A large portion of the audience were families, and while there were a lot of great conversations among parents, the early educator perspective was not present. That’s why I’m writing this…I have something to say as always.
We want to encourage risk-taking too. Unfortunately, we have state regulations and insurance liability to worry about. I’m speaking mostly as a home provider, because if our insurance company doesn’t like our space or practices, they will drop us as clients-not just the childcare policies, but home and auto as well. So that means no fires, no water deeper than 24″, and no heights greater than 36″. That’s just to please my insurance company, the state regulations aren’t as tough, but no standing water, all sand covered when not in use…so basically our play space has to be picked up every afternoon.
But that doesn’t mean we can’t adopt some basic concepts of the adventure playground: risks are encouraged with minimal redirection and interference, loose parts are offered, and children are able to experience and witness disappointment, failures, achievements, and successes.
What do they gain from this type of play?
Freedom in their play
Ownership and pride
A deeper sense of self
Rich social environment
To be challenged everyday
Become better problem solvers
Children develop resilience factors
So think about your experiences with playgrounds in the future, and maybe adjust your thinking a little. Children are capable of so much, let’s see how far they can go! And as always, I welcome your comments!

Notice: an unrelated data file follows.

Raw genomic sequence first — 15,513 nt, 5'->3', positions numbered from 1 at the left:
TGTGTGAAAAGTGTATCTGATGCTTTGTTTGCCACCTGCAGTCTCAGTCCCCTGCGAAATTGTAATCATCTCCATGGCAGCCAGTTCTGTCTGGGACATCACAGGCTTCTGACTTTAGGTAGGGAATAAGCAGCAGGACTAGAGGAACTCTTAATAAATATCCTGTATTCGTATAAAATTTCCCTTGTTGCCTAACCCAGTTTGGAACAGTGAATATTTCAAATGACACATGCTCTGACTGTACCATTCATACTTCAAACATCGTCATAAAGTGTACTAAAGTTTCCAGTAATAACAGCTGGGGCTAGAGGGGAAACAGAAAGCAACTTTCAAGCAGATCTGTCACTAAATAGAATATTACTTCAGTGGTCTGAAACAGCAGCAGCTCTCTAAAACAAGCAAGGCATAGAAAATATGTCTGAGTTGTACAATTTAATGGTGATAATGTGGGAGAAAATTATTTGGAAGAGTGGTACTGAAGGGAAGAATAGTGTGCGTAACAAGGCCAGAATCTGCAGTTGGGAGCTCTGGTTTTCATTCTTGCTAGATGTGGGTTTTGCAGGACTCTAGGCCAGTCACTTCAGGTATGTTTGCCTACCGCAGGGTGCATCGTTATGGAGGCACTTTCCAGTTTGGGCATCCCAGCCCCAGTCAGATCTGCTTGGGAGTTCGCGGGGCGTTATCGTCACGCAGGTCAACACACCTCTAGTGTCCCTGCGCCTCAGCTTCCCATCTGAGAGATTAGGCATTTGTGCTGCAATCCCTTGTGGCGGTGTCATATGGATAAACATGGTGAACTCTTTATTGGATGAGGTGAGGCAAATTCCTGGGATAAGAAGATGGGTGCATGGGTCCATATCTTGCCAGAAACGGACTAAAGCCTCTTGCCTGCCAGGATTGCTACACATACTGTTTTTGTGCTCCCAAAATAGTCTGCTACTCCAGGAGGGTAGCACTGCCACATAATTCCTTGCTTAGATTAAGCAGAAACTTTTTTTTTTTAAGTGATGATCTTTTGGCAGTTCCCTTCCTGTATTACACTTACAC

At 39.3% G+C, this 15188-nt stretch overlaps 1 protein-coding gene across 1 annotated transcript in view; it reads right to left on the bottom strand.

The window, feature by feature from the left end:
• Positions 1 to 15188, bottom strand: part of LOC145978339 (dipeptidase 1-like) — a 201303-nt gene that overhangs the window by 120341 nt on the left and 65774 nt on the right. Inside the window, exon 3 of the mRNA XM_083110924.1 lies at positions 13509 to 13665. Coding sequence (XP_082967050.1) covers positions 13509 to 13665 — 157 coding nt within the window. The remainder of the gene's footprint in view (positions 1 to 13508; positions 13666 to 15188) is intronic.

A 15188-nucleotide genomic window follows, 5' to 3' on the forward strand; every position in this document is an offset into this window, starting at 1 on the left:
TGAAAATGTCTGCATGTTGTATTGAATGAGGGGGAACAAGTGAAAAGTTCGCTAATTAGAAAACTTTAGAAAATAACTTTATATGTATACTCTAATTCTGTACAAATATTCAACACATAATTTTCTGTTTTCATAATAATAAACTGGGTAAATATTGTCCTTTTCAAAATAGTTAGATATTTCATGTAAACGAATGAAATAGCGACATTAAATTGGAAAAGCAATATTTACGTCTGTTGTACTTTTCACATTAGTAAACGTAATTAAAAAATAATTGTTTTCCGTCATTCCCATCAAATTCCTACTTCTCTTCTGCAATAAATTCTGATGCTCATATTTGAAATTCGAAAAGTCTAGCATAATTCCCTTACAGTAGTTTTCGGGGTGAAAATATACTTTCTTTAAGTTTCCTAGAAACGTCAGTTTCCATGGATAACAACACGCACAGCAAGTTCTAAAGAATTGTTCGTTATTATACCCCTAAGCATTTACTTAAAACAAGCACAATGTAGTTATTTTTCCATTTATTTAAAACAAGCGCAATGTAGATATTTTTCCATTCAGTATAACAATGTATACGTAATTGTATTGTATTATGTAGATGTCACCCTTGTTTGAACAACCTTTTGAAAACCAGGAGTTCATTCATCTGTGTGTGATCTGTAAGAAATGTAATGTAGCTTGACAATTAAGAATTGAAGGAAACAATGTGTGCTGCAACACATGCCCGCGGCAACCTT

When thinking about your two, three or four year old, I bet the last thing on your mind is talking to them about drug and alcohol use. I’ve just blown you away, right? Here’s the thing: if you talk to them in response to their questions or comments about it, it means more to them than a lecture 12 years later.
I’m not saying to sit your two year old down for a substance talk-that wouldn’t be age appropriate and certainly not effective. However, when you hear a toddler, a very verbal two year old, say, “I have cigarettes from the store,” you are presented with an opportunity. This happened with my program kiddos the other day while engaging in dramatic play. I didn’t want to give it too much attention and/or judgement so I was thoughtful in my provocation. I simply asked her to tell me about them. She talked about the smoke, and came around to coughing. I asked if cigarettes were okay for her to have: “I’m not a grown up yet, I’m still growing so I can’t have them.”
Seems like the conversation has begun at her house. As a mom of a ten year old son and the granddaughter, niece and daughter of family members with substance problems, I think it’s important to talk with kids early about things like drinking and driving. For me, teaching my son about responsible consumption is as important as teaching him how to tie his shoe or zip his coat. If these values are ingrained early, he will be better equipped to make decisions as an adolescent and adult.
Yesterday evening, while out for a bike ride with his wife, a man I’ve known for many years was killed after being struck by a drunk driver. He left behind two children and his wife. He was a valued colleague to many and he was committed to making the community a better place.
I wonder if that drivers family ever talked to him about drinking and driving? Maybe they did, and he still wasn’t responsible with his choice. But maybe they never got around to it…
Please feel free to provide feedback…
So when I was a college student, I worked three and four jobs to pay my tuition and buy my own books. I had student loans aplenty and even a small scholarship. I chose a private catholic women’s college close to home, though I’m not catholic. But I felt like it was a great place to figure out who I was and still have a safety net.
And I did find my niche in the world, at least started the journey. It was a place to deepen friendships and learn my strengths. But after my second year, I started getting letters in the mail from my college asking to donate to their endowment. I was shocked and ticked off-I was already working my butt off trying to pay for school and they wanted me to give them more?! I didn’t get it, why would anyone give money back to their school when we’ve just spent a fortune to go there?